Mouthing Off: The war on Halloween

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Mouthing Off: The war on Halloween

By Brian Johnston

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Now just where are you going with that costume on, young’un? Don’t you know there’s a war on?

That’s right. While Bill O’Reilly gets all chapped every year about the “war on Christmas,” nobody ever mentions the war on Halloween.

Well, I’m about to, because I’m sick of it.

Halloween used to be awesome for kids. The entire neighborhood would be decorated. A young Brian and his brother would spend weeks putting together costumes, all for one glorious night of free candy and masquerading.

Neighbors would jump out from behind bushes and scare us, and we’d come home with enough sugar to make a dentist weep.

Don’t get me wrong. There’s still a Halloween, Virginia. It’s just been dulled by anti-Halloween jerks.

I remember putting together the perfect Casey Jones costume, only for 99 percent of adults to think I was Jason Voorhees. After getting loads of candy in my bag, my mother drove my brother and I to the police station to have a metal detector waved over our candy bags.

They would take anything wrapped in a foil wrapper. My precious peanut butter cups and a few candy bars were gone with one swipe of an officer’s hand.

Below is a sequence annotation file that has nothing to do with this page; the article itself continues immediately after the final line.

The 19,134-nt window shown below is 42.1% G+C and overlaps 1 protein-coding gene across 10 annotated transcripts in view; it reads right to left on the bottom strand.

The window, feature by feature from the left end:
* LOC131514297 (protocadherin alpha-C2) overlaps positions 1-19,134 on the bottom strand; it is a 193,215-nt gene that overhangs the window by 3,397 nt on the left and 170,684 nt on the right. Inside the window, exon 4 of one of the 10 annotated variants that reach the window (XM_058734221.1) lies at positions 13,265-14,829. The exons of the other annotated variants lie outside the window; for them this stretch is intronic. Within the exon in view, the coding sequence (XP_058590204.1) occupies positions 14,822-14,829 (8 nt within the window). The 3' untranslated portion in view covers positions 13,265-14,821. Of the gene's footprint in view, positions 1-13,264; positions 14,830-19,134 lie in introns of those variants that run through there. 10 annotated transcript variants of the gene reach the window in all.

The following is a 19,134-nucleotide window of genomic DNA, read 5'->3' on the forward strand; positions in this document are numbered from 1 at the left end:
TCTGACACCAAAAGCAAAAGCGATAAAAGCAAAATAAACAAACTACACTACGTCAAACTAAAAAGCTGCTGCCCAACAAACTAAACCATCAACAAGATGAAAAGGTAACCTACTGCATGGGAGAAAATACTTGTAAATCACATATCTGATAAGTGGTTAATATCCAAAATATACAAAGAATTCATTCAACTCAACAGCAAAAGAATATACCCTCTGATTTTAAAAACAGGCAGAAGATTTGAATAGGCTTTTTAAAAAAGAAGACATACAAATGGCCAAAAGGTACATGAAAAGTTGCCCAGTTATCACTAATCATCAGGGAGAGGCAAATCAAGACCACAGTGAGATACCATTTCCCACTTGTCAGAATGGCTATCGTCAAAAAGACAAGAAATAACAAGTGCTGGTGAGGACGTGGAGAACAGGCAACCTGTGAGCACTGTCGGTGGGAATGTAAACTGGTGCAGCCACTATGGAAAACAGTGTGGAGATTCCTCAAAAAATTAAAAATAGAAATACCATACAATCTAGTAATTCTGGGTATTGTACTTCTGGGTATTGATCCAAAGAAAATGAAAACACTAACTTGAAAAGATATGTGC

Why did my candy have to go into a bin? Because the metal detector can’t tell the difference between aluminum foil and a razor blade, said the nice man with the badge.

There have always been rumors of “Halloween Sadism,” the polite term for kids receiving tampered treats, where some anti-fun busybodies would always spread the message. “Your kid is going to get razors in his apples, or candy injected with LSD.”

Some people spread these rumors because they believe they’re saving kids’ souls from “The Devil’s Holiday.” 

They should look elsewhere in their books to see that part about not bearing false witness. I’m pretty sure that’s pretty high up on a list with nine other things you shouldn’t do.

Let me set the record straight. Actually, let’s let Joel Best set the record straight. He’s a professor of sociology and criminal justice at the University of Delaware, and he’s the authority on “Halloween sadism.”

To date, there have been zero substantiated cases of kids receiving tampered treats from strangers on Halloween. There have been a few reported cases, Best said, but further investigation showed every single one of the kids were injured in some other way. Halloween just happened to take the rap.

You have a bigger chance of being in a head-on airplane collision, getting hit by lightning on your way down, landing in a shark’s mouth and then having that shark get hit by a second bolt of lightning – all while holding a winning Lotto ticket (my apologies if this is how any of your friends or relatives died).

Halloween is full of playful scares, not too many real ones. The nephews, nieces, siblings and all other children in your life are safe. Don’t let a few rotten caramel apples spoil the entire bag of candy.

So put those costumes on your little dudes and dudettes. The candy might only last a week, but the memories will last a lifetime. You wouldn’t rob kids of some all-American fun, would you?